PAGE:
A Life On The Ocean Wave: The Sea
Created | Updated Oct 10, 2010
Hello. My name is Emma and I go on cruises. Mostly, so far on P&O ships out of Southampton, but other perfectly good cruise companies are available. ;-) When I can, I con my parents into paying for my ticket.
When I travel, I blog. If you would like to read it all, it can be found at my PS. The Post have asked me to proffer some edited highlights of my ramblings, which I shall now inflict on you forthwith. Enjoy.
Thought it was about time I wrote a bit about it, what with there being so much of it about at the moment, and all... I haven't mentioned the colour recently. Partly because there's been so much else to mention, more "doing" stuff, so the "looking" stuff goes by the wayside, but partly because it's hard to keep up.
A while ago I mentioned that the sea was the colour of slate, dark grey with ripples of light grey running through it. On the way down from Japan to Australia, the colour was mostly a sort of blue-black. The colour you got when you were at school and changed your fountain pen from a black ink to blue.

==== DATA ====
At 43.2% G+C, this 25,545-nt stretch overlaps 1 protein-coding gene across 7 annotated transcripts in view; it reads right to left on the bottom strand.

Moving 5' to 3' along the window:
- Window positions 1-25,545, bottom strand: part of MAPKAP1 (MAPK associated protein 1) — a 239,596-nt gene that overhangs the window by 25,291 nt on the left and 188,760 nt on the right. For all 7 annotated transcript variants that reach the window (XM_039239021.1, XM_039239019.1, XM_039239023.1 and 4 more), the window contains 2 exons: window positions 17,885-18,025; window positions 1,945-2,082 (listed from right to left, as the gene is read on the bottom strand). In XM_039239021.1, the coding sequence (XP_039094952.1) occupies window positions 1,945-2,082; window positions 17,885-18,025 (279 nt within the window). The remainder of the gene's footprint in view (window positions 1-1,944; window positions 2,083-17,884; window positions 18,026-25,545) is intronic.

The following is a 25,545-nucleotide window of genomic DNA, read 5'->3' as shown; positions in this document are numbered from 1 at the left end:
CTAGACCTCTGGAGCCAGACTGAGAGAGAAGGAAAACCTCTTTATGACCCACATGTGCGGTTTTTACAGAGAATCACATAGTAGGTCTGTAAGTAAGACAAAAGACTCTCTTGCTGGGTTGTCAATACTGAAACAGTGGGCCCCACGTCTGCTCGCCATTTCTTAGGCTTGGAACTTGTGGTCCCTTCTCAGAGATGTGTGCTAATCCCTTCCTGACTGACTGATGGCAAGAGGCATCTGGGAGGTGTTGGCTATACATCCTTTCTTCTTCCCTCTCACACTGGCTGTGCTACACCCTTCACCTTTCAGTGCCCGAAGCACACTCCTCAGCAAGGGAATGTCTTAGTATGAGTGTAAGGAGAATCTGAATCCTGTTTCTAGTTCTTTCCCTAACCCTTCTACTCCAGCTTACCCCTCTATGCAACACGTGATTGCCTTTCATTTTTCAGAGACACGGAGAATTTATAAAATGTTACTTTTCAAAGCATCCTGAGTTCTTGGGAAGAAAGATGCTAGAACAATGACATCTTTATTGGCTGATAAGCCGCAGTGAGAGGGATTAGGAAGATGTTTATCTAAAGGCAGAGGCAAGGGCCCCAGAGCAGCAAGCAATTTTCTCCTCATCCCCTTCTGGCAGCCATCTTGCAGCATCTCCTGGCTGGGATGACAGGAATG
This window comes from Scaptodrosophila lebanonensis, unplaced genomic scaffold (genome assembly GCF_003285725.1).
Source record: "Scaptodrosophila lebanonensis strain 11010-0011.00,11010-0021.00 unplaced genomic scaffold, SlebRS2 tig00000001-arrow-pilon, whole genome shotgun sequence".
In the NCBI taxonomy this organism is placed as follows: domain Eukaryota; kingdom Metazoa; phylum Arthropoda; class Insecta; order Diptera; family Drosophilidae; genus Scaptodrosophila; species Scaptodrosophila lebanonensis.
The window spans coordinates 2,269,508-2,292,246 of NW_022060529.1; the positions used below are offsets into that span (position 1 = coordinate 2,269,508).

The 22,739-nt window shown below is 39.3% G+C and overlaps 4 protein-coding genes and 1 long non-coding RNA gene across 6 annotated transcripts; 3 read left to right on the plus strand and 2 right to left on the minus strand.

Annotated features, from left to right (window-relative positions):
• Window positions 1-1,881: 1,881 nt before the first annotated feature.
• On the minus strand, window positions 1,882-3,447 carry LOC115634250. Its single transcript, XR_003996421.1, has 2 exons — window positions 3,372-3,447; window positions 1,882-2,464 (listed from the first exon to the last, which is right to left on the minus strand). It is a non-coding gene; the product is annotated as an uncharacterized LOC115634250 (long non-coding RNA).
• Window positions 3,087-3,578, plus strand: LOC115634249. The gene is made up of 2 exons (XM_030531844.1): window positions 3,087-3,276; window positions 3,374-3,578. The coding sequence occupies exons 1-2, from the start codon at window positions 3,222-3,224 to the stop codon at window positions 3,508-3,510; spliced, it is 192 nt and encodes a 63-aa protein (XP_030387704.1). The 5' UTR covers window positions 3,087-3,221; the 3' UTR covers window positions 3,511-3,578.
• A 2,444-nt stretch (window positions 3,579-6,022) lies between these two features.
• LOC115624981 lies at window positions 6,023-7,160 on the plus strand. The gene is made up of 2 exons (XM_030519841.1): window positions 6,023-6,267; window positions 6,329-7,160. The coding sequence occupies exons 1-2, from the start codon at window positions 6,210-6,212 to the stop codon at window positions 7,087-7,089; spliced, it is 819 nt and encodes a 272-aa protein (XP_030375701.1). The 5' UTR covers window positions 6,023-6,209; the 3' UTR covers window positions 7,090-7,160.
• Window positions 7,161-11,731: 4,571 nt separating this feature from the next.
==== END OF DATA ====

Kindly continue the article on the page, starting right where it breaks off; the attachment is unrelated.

The bright turquoise of the Suez Canal is a long-forgotten memory, although there have been greener days, such as when we were in Vietnam.
The shallower waters of Burnie were an amazing azure, moving to turquoise closer inland, but nowhere near as bright or vivid as the Suez. Not bad, mind you!
I bought a new camera in Osaka and I'm still playing with it. I have noticed, however, that the colours on the new camera are streets ahead of those perceived by my old one. If and when I upload some photos, or this piece is published in the Post, see if you can tell which pictures were taken with which camera.
At dinner, I asked my table about the sea outside our window. The sun had just set and the sky was starting to darken, so I asked how they would describe the colour of the sea. The answers I got were "midnight blue" and "pushing black" and I was informed that a combination of the two would make a perfectly understandable description of how the sea looked just then. So there you go.
The trouble with trying to talk about the sea is that it is never-ending. It is constantly changing, moving, shifting, changing colour, tint, hue, direction, affected by cloud cover, sunlight and brightness. We go up and down (quite a lot today!), side to side. We pass ships, land masses, oil rigs, tankers, tiny fishing boats, huge shoals of fish. We watch it rain miles away, and sometimes it rains on us. There is a lot more weather at sea than you might think!
And don't get me started on clouds or sunsets...
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